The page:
We don land gidigba!
That was the opening sentence as BBC World Service announced that it had begun its broadcast in Pidgin language on the BBC Africa platform.
With a minute and 3 seconds long video, the British Media giants, showed off their new team, making promises of an interesting future to come while also highlighting some already fulfilled, as one member of the team said her in lines: ‘At the beginning, many of us no wan believe am, eh? BBC want me?’ (In the beginning, lots of us found it hard to believe the BBC wanted reporters for Pidgin service).
Another said, ‘This na the call I don dey wait for but now e be like say my story don change’, (I have been waiting on this call, alas, it looks like my story has changed).
This spells aptly how big an opportunity this is to the journalists, reporters, and media experts newly signed on to the broadcast giants, again as highlighted by another individual from the team ‘I BE INTERNATIONAL JOURNALIST’.
Yup! It doesn’t get any better than that.
Finally, off the video, they said, ‘We dey rep the streets of Africa’ Yes o, We don land gidigba…’
Except landing is one thing and executing another. As interesting as this project seems, there is a niggling worry how its consistency, especially with the obvious target audience present in mind, will pan out even though admittedly the odds look in their favour.
The successes with Radio and TV broadcasts in Pidgin locally (Wazobia FM, Wazobia TV, Naija FM) gives an idea to how widely used Pidgin is in Nigeria, and a large part of Central and West Africa; but that can be explained by the undoubted and consistent relevance of traditional broadcasts.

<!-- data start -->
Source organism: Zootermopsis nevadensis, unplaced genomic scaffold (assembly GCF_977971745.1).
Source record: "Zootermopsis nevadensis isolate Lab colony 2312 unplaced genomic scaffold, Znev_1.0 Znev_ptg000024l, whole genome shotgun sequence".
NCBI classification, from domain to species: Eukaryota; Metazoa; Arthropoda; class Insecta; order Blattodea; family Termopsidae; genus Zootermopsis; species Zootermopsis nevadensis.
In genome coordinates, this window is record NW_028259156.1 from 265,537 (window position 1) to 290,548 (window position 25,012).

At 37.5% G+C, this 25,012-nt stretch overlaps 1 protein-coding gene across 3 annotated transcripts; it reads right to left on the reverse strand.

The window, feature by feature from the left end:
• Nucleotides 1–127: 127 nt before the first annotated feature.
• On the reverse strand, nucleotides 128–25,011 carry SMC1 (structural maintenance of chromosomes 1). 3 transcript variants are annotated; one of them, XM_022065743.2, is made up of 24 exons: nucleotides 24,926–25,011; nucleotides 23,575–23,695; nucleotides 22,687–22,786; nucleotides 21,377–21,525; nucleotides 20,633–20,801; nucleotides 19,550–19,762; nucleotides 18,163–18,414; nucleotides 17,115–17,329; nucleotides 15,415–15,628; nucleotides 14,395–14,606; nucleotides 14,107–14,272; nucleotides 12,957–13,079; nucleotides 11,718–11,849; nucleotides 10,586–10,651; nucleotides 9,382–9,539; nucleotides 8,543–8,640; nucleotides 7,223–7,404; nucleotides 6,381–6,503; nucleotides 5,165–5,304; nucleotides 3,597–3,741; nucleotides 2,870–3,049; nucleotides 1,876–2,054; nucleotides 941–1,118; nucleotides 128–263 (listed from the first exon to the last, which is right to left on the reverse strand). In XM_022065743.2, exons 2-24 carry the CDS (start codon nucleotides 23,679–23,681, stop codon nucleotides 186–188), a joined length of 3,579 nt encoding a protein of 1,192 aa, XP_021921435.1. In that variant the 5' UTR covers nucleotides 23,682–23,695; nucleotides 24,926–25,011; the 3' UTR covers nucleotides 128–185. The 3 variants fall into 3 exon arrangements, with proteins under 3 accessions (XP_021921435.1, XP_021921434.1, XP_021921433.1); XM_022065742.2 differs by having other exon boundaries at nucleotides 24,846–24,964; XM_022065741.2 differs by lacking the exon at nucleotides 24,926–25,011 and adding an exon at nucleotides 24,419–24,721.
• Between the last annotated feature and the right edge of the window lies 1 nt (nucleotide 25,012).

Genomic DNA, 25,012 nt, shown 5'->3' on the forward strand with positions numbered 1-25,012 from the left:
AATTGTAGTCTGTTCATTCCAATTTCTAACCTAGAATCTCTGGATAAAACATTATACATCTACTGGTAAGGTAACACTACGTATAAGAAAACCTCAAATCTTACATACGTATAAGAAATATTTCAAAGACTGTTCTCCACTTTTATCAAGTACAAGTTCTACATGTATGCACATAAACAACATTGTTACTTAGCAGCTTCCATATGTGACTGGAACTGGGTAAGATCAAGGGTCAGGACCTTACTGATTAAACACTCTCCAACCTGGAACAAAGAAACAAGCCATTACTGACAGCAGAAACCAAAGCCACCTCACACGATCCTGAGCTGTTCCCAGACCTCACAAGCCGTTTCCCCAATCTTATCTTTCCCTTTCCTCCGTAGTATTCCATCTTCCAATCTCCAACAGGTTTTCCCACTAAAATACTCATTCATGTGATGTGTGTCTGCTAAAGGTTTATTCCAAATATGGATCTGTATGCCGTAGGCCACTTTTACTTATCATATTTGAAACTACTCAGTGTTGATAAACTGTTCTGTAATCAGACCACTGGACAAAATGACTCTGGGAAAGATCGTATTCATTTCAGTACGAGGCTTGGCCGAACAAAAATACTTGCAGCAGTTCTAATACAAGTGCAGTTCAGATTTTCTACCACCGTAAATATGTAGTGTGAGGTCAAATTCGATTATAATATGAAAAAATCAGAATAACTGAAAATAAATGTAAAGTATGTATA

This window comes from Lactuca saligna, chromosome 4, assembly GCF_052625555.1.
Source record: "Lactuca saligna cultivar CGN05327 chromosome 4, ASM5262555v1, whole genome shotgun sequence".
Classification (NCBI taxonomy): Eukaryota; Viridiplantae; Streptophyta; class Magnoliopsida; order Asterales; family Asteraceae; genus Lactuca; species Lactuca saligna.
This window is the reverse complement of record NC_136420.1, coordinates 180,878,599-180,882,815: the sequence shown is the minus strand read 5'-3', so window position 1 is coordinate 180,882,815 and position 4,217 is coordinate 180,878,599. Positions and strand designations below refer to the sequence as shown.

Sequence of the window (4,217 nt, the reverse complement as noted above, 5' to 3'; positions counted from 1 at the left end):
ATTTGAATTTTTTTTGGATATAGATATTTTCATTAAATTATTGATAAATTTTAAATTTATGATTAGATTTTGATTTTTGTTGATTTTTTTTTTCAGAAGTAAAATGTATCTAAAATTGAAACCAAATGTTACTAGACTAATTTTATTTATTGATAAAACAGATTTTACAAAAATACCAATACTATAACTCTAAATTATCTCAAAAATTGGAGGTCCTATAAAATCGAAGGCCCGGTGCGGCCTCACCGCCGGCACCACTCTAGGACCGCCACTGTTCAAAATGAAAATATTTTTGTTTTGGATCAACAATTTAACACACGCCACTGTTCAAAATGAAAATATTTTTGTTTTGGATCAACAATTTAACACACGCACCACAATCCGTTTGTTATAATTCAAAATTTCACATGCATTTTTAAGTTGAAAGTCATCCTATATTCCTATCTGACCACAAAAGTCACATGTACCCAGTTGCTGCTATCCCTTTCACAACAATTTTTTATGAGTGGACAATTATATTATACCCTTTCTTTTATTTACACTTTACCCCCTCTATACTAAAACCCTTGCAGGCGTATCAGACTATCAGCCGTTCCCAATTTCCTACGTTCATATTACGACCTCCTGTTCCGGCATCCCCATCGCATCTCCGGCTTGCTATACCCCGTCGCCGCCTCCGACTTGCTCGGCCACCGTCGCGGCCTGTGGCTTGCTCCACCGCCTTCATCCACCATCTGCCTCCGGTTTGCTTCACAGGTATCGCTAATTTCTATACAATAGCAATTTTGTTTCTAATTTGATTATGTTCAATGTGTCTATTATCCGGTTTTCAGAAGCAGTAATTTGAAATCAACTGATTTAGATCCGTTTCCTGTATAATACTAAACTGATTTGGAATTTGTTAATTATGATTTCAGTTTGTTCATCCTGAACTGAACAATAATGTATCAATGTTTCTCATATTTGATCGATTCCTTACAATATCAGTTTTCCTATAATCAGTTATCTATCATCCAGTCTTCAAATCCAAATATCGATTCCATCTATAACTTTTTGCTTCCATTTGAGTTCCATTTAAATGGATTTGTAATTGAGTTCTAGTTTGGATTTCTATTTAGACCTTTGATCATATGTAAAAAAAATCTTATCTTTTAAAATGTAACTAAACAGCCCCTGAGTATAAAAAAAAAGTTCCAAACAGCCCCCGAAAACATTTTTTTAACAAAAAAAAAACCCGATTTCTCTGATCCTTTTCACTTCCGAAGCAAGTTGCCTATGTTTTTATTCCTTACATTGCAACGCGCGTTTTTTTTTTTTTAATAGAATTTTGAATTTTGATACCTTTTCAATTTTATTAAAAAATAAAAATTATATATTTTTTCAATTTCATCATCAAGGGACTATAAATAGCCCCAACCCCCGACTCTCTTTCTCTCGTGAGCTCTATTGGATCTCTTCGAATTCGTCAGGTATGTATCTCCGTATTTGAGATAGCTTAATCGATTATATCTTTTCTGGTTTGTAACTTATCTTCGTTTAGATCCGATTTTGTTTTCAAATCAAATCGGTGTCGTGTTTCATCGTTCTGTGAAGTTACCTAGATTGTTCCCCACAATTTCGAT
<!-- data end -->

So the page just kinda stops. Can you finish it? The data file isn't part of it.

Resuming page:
Here, Digital Media throws up a whole new conversation as BBC Pidgin is set to broadcast digitally with a focus on mobile, and video content, with a team of web designers, social media experts, video editors also recruited, which explains the dedicated Pidgin website.
“The BBC is going to be a pioneer in this area,” says Ms Bilikisu Labaran, Nigeria Editorial lead, BBC Pidgin. She sees a challenge ahead but also an opportunity for the anticipated debate on harmonising the written and spoken word.
Which brings us to my reservations about execution highlighted earlier. The fact that there’s primarily no agreed standard written form of the oral language leaves a more intriguing, yet daisy feels to it all.
While creativity with which the words are formed could be massively explored, how long can they hold the attention of the youthful audience with several other platforms and content fighting for their attention?
How creative can they be to make BBC Pidgin a success?
There will definitely be a first-time appeal, as seen with the popular UK based Telegraph Sports writer, Jonathan Liew who tweeted some screen munches off the website’s sports page with the caption ‘Ohh my God, this is amazing!’
Oh my god BBC Pidgin is amazing pic.twitter.com/V6lGBCRHrC
— Jonathan Liew (@jonathanliew) August 21, 2017
Grabbing attention shouldn’t be a problem, keeping them will and only that will do for the network.
Again, it will be interesting to see how this new service all unfolds, but for now, I can bask in the thrill and giggles of seeing the ‘3 hours ago’ notification on a post be translated as ‘3 awa wey don pass’ on the BBC Pidgin site.
While we are it, maybe you will be curious to see how ‘content not available in your country’ has been translated.
With BBC’s entrance into the Nigerian media space using a local language, will other foreign sites attempt to compete in like manner?